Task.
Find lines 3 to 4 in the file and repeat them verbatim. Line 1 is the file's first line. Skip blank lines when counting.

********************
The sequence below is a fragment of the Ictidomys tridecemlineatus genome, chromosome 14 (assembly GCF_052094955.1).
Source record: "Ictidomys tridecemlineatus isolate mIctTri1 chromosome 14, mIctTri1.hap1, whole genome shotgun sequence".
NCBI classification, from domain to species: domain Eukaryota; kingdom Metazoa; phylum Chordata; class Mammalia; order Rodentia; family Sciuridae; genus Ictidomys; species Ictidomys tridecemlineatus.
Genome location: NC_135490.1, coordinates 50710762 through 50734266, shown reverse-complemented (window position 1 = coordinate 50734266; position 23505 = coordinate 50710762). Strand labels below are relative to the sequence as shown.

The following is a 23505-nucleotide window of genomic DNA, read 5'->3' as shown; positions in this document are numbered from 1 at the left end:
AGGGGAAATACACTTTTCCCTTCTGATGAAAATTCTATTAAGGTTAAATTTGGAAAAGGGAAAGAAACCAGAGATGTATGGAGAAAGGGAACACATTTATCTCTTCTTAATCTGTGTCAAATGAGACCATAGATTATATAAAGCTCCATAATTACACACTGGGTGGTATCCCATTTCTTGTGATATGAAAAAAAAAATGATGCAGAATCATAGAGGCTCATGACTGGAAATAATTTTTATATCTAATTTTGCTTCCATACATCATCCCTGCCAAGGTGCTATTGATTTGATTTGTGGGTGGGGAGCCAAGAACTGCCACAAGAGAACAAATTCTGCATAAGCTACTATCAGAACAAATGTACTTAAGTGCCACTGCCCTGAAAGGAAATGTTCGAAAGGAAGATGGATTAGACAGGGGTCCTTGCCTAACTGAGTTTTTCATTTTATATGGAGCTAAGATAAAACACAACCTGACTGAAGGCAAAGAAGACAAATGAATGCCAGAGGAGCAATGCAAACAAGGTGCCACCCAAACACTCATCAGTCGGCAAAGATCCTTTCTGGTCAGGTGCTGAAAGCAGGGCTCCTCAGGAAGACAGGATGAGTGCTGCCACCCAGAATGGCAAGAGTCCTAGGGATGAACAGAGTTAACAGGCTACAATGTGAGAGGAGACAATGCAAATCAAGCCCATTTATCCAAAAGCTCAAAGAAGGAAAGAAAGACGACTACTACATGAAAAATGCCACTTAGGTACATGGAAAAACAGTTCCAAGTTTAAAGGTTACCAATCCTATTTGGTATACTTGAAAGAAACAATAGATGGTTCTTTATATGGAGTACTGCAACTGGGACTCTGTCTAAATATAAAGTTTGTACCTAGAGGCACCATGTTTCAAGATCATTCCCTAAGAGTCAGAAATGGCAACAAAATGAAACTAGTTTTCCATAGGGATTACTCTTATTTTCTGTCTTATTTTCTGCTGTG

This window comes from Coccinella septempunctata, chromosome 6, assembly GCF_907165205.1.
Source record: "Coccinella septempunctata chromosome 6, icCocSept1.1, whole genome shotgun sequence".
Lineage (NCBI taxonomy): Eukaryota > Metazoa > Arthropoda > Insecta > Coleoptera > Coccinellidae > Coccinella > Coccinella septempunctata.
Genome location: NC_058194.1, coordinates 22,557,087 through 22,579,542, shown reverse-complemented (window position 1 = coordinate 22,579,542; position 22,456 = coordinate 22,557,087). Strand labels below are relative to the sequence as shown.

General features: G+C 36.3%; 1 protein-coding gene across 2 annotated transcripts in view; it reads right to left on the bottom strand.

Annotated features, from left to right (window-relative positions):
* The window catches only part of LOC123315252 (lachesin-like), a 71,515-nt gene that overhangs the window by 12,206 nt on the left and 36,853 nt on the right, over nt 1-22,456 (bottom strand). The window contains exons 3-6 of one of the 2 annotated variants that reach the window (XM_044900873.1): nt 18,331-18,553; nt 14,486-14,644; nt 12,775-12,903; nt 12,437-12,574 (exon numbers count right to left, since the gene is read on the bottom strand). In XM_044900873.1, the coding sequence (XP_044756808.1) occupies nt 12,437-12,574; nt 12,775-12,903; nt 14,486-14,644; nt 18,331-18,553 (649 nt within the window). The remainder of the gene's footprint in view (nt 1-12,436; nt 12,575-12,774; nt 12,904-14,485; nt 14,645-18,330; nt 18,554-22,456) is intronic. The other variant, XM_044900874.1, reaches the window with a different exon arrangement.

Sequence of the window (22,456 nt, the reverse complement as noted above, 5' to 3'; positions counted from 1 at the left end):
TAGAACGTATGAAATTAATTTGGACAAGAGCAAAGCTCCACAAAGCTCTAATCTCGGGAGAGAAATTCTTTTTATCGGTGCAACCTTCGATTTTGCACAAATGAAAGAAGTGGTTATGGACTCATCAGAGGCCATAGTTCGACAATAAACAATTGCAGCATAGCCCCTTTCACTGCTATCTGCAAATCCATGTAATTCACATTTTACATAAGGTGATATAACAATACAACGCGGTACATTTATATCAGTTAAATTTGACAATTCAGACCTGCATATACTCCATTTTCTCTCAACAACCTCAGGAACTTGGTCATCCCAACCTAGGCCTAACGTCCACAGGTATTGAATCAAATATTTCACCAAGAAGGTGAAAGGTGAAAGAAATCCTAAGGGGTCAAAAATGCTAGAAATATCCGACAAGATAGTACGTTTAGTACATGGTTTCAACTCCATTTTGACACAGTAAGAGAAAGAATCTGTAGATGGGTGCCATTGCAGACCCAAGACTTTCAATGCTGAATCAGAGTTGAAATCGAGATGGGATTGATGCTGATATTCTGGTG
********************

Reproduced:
NCBI classification, from domain to species: domain Eukaryota; kingdom Metazoa; phylum Chordata; class Mammalia; order Rodentia; family Sciuridae; genus Ictidomys; species Ictidomys tridecemlineatus.
Genome location: NC_135490.1, coordinates 50710762 through 50734266, shown reverse-complemented (window position 1 = coordinate 50734266; position 23505 = coordinate 50710762). Strand labels below are relative to the sequence as shown.